This post is the first in a series investigating conditions in the Vanderburgh County Detention Center from the perspective of people incarcerated there. Posts will be compiled here.
In January, Vanderburgh County Detention Center inmate Jacqueline Neugebohrn wrote to a Where the River Frowns contributor about conditions in the county jail and her experience there. Jacqueline has been held in the jail for over a year--since January 11, 2017.
Her letter comes a few months after the Vanderburgh County Detention Center was cited for six violations of Indiana Code:
On Thursday, December 21, Evansville Letters to Prisoners (ELTP) hosted an event at Central Library where attendees read about common pathways to prison, explored and took home zines and other prisoner support materials, dropped off paperback book donations for the Vanderburgh County Detention Center, checked out library materials on mass incarceration and abolition, and listened as members of ELTP read aloud letters from prisoners. Some of the letters were written specifically to be shared at the event.
The event was part of a series developed by the Evansville-Vanderburgh Public Library called "A Million Voices in the River City, "which aims to ask the question, "is 'E' really for everyone?" Each month, a different group of people whose voices are often overlooked are invited to use the lobby of Central Library to share their stories.
The letters read aloud were written by Indiana prisoner, scholar, and playwright Anastazia Schmid; Indiana prisoner Shaka Shakur who recently underwent a successful hunger strike for better living conditions; Lamont Heard, a Michigan prisoner who was sentenced to life in prison as a juvenile; anarchist prisoner Sean Swain; black liberation fighter Kuwasi Balagoon; and Malcolm X.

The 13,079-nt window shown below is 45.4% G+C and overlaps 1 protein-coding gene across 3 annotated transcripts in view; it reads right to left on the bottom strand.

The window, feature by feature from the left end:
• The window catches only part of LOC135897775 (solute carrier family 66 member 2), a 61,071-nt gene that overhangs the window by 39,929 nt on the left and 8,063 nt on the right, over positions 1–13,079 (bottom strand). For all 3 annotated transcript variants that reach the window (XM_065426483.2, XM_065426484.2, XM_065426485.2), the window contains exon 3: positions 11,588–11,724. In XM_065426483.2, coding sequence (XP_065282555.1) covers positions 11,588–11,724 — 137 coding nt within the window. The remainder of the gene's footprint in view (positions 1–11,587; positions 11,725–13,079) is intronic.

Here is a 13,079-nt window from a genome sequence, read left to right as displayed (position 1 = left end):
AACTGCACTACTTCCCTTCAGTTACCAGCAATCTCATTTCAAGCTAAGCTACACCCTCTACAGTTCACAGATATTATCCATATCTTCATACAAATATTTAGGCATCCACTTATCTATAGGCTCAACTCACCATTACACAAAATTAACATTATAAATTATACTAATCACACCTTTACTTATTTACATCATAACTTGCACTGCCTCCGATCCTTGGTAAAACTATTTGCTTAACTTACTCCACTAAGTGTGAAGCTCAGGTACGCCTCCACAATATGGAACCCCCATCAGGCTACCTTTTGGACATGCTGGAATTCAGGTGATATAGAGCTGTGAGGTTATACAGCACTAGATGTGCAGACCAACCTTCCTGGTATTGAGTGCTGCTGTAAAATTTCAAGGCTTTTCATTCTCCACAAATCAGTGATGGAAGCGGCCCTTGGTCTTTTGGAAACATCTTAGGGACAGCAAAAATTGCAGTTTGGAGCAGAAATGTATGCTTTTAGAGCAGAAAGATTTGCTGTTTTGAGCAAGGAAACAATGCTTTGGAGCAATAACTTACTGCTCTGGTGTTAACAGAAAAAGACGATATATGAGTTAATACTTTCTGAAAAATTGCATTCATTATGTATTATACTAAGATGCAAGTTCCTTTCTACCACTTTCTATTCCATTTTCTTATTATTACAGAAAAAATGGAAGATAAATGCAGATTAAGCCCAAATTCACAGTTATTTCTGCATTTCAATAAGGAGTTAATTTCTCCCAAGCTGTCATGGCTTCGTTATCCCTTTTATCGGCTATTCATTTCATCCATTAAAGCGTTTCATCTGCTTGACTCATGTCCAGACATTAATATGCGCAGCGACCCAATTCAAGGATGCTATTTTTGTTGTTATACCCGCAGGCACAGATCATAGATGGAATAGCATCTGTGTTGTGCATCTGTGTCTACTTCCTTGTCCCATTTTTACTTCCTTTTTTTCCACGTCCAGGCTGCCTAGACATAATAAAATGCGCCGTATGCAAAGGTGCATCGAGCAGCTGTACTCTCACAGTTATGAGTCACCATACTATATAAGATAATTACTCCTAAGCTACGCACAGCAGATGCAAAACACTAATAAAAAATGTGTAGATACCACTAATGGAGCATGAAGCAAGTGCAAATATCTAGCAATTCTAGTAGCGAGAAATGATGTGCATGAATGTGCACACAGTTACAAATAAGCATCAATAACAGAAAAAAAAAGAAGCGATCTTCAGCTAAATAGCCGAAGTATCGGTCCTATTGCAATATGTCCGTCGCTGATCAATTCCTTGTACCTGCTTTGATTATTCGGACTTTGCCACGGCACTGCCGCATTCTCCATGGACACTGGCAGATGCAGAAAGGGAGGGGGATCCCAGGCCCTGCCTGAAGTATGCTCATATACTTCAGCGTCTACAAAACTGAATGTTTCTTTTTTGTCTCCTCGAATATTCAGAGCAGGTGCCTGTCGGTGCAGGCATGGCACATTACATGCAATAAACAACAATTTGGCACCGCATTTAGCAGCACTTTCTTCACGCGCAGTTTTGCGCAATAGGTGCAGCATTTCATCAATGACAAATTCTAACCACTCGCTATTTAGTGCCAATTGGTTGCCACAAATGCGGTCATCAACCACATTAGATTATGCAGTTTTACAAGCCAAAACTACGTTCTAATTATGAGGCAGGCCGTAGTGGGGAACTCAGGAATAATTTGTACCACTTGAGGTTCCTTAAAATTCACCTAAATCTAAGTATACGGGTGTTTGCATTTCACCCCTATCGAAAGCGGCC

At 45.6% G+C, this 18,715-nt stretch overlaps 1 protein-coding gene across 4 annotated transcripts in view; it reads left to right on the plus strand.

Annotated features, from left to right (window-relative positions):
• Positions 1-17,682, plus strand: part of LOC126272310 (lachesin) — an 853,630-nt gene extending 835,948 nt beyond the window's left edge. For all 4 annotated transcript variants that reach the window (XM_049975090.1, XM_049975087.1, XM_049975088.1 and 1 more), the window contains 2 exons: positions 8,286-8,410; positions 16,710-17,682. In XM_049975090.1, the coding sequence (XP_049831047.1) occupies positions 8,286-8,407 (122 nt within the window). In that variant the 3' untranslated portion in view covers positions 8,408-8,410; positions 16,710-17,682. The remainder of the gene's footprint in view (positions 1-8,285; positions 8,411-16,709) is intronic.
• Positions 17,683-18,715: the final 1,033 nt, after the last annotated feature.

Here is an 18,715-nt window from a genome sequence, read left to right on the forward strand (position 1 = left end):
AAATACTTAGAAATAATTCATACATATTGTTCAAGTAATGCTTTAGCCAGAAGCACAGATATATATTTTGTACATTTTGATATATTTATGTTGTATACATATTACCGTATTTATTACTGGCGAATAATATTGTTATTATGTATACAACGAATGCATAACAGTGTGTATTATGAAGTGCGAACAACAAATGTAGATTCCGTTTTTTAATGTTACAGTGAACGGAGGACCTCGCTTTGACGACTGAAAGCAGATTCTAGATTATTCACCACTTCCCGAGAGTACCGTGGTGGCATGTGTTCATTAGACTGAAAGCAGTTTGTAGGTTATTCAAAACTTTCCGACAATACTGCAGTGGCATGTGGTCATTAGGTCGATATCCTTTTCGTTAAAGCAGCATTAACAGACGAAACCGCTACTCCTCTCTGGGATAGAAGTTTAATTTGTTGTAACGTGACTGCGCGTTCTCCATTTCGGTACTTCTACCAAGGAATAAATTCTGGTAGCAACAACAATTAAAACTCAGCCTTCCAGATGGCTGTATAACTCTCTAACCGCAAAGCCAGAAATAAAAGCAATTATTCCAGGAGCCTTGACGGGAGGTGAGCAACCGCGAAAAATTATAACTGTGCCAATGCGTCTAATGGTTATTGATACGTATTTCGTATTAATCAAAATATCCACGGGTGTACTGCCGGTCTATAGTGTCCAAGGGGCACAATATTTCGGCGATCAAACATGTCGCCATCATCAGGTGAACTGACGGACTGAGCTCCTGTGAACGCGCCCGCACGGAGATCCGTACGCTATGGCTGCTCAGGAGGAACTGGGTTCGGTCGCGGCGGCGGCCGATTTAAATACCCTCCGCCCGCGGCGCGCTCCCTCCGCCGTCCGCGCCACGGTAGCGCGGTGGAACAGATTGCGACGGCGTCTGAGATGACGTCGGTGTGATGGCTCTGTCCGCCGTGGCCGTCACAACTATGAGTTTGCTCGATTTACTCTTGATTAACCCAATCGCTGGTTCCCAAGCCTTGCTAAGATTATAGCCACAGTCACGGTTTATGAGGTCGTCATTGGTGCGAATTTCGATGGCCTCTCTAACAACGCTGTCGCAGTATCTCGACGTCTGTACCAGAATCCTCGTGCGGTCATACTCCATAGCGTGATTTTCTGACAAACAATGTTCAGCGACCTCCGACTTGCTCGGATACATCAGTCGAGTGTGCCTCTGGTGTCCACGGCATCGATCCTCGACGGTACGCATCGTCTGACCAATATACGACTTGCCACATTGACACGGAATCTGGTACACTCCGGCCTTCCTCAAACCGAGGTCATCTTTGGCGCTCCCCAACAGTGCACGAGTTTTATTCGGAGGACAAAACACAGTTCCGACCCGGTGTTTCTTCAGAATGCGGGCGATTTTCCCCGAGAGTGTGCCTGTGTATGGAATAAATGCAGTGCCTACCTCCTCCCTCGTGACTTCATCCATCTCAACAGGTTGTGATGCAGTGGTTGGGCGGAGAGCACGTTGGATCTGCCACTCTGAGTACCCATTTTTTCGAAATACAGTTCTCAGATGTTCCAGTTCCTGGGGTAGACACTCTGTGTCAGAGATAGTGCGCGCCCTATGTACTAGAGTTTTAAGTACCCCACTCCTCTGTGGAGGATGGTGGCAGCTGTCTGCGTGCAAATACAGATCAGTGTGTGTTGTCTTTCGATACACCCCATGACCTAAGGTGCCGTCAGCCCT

Evansville Letters to Prisoners formed in October of 2015 as a way for people interested in supporting prisoners to work collaboratively. The group regularly holds letter writing events at which people can write to prisoners of their choosing or to the prisoners who are spotlighted that week, such as political prisoners with upcoming birthdays. Periodically, the group also holds fundraisers, movie nights, and other awareness-raising events. For updated information on the group, see facebook.com/evansvilleletterstoprisoners.
by Those neighbors you called the police on last week
In 1824, prospectors drilled two salt water wells at Maryland Street and Fountain Avenue on the eastern banks of Pigeon Creek in Lamasco, Indiana. They auspiciously intended to open up a salt factory and expand their fortunes but would have no such luck. Despite their ambitious investments into the project, they quickly learned the water was too salty for the primitive desalination equipment of the times and the landscape proved too hostile for their endeavor and were forced to abandon it.
This saltiness and hostility toward the upper class--the "burghers" (literally German for "wealthy out of towners") as they came to be known locally until the mid-1900s–-has permeated the neighborhood throughout its history.
After weeks of indecision, I finally decided to make the five hour drive from Evansville to Pikeville, Kentucky, last weekend to attend a neo-Nazi rally. To be real, I didn't totally feel like going. I mean, who wants to spend their weekend listening to arguments in favor of sending gay people and people in mixed race relationships off to re-education camps? It sounded super annoying and it would have been easier to just avoid the whole thing.
But I've been getting more and more concerned lately about the growth of white nationalist movements, all these racist attacks on marginalized groups, and the way the white working class is hitting the streets in support of a billionaire and his fascist policies. Like anybody who's read a few history books, particularly about the growth of fascist movements in Europe in the 1930s, I don't like the way the winds are blowing.
Plus, this shit felt personal given the fact that one of the main groups organizing the event--the Traditionalist Worker Party--has its home base just a few miles up the road in Paoli, Indiana, and its shitbag leader, Matthew Heimbach, has told the media about how he thinks people in Southern Indiana are really open to his dreams of concentration camps and white ethno-states: "Southern Indiana's a natural home for our politics...You have struggling working-class issues; you have the frustration and alienation from Washington insider politics. We need to be where people are being left behind, and I think there are few places that can compete with Kentucky (and) Indiana."